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An excerpt from archives copyright 2000 - 2016

Origins Available: English, French

Noyes is a name that first reached England following the Norman Conquest of 1066. It comes from the Old English given name Noye.


The surname Noyes was first found in Wiltshire where they held a family seat from very early times and were granted lands by Duke William of Normandy, their liege Lord, for their distinguished assistance at the Battle of Hastings in 1066 A.D.

Before the advent of the printing press and the first dictionaries, the English language was not standardized. Sound was what guided spelling in the Middle Ages, so one person's name was often recorded under several variations during a single lifetime. Spelling variations were common, even among the names of the most literate people. Known variations of the Noyes family name include Noyes, Noye, Nye, Nie, Noyers, Noyce, Noise and others.


This web page shows only a small excerpt of our Noyes research. Another 177 words (13 lines of text) covering the years 1524, 1614, 1568, 1622, 1647 and 1717 are included under the topic Early Noyes History in all our PDF Extended History products and printed products wherever possible.


Outstanding amongst the family at this time was Robert Noyes (1524-1614); and his son, Rev. William Noyes (1568-1622), an English clergyman, Rector of Cholderton, Wiltshire. Reverend Nicholas Noyes Jr...

Another 28 words (2 lines of text) are included under the topic Early Noyes Notables in all our PDF Extended History products and printed products wherever possible.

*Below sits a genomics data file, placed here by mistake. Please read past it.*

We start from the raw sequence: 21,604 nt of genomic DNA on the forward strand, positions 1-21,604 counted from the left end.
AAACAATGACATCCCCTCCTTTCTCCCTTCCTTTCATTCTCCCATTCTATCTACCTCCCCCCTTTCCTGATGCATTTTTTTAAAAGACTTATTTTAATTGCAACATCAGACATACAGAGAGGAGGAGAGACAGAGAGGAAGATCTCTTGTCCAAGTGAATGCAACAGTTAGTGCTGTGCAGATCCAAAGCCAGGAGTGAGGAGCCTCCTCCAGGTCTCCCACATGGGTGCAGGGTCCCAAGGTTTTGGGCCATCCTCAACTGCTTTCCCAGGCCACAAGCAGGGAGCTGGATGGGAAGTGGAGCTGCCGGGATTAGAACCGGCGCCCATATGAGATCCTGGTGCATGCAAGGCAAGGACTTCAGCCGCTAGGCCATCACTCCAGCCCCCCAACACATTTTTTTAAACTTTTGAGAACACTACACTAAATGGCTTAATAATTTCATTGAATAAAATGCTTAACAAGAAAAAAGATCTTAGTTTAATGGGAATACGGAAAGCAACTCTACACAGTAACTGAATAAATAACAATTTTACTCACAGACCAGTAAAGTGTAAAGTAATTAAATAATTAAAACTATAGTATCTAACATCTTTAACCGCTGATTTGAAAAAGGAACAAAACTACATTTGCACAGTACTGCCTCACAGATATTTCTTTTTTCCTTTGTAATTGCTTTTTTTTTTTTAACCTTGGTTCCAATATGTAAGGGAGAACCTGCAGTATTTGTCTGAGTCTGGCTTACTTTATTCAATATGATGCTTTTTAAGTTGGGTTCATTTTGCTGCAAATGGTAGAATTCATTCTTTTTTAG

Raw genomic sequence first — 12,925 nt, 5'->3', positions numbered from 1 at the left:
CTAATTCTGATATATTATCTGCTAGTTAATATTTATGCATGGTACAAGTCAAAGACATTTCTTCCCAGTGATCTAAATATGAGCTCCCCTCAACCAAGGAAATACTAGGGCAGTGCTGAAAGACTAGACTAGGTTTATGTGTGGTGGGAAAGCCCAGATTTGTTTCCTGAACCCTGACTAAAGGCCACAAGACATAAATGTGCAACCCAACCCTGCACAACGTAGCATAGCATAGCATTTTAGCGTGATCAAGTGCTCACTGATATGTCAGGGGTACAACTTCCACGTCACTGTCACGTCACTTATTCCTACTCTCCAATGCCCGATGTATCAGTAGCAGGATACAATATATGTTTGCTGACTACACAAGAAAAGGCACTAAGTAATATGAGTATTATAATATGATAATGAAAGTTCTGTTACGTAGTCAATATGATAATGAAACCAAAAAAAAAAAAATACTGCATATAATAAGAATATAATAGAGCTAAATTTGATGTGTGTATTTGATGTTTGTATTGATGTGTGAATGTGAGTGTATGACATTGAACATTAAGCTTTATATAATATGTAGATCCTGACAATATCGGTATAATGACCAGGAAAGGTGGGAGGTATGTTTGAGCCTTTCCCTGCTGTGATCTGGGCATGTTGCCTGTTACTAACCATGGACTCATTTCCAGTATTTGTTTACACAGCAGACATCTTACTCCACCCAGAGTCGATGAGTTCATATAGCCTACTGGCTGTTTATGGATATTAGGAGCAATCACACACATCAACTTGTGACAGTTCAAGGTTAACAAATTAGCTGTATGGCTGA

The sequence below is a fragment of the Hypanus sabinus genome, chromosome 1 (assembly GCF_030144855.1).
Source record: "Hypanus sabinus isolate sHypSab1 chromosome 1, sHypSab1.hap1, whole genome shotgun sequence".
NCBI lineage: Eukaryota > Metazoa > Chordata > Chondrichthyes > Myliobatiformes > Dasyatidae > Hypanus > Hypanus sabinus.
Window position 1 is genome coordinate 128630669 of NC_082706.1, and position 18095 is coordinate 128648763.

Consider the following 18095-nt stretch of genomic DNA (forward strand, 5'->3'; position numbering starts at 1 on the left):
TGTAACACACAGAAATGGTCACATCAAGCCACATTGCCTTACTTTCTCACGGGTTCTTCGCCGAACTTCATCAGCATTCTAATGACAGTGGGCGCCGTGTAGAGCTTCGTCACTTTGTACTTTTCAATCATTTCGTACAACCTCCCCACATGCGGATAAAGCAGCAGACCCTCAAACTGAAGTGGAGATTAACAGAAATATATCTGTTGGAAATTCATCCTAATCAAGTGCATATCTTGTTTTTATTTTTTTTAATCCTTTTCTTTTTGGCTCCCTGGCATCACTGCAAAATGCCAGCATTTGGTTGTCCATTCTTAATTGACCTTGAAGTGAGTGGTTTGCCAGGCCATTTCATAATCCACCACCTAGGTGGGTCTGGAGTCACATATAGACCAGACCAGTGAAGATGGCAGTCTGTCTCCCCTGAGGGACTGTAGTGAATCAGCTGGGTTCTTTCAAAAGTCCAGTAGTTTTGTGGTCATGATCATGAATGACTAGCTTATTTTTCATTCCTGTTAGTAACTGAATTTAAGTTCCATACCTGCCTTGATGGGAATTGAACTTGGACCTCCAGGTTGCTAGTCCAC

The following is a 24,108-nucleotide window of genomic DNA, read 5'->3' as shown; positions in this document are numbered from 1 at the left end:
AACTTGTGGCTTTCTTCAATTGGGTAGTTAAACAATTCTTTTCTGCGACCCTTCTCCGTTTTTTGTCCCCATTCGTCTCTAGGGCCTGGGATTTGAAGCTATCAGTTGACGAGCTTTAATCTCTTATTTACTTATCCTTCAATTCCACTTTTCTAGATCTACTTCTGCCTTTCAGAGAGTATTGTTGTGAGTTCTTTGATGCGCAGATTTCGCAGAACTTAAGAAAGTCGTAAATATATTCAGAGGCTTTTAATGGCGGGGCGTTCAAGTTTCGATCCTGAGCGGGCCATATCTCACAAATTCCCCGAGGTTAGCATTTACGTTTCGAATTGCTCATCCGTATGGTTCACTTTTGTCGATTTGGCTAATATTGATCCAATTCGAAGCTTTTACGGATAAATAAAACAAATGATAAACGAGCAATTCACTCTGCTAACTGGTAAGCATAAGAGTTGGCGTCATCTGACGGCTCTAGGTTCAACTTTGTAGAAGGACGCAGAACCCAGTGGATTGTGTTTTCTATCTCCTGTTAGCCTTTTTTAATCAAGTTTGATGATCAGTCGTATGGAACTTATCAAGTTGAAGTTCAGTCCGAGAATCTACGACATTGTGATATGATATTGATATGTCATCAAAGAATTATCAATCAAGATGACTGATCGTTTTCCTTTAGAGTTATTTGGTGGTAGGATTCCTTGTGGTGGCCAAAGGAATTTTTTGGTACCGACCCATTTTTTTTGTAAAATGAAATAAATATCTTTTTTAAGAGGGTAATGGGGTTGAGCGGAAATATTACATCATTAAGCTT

To escape the political and religious chaos of this era, thousands of English families began to migrate to the New World in search of land and freedom from religious and political persecution. The passage was expensive and the ships were dark, crowded, and unsafe; however, those who made the voyage safely were encountered opportunities that were not available to them in their homeland. Many of the families that reached the New World at this time went on to make important contributions to the emerging nations of the United States and Canada. Research into various historical records has revealed some of first members of the Noyes family to immigrate North America:

Noyes Settlers in United States in the 17th Century

  • Nicholas Noyes, who settled in New England between 1620-1650
  • James Noyes settled in New England in 1630
  • James Noyes (1608-1656), English clergyman from Wiltshire who emigrated to Massachusetts in 1634, founder of Newbury, Massachusetts, his original home is on the National Register of Historic Places
  • Elizabeth Noyes settled in Massachusetts in 1638
  • Peter and Sarah Noyes settled in Boston Massachusetts in 1652

Noyes Settlers in United States in the 19th Century

  • I. M. Noyes settled in New York state in 1822
  • E. S. Noyes settled in San Francisco in 1856
  • Arthur Noyes, aged 26, who emigrated to the United States, in 1892
  • Charles Noyes, aged 46, who settled in America from London, in 1892
  • B. B. Noyes, aged 34, who landed in America, in 1894
  • ...

Noyes Settlers in United States in the 20th Century

  • Charles F. Noyes, aged 28, who landed in America, in 1907
  • Agnes Noyes, aged 53, who emigrated to the United States, in 1908
  • Charles C. Noyes, aged 23, who emigrated to the United States from London, England, in 1909
  • Agnes H. Noyes, aged 55, who landed in America, in 1910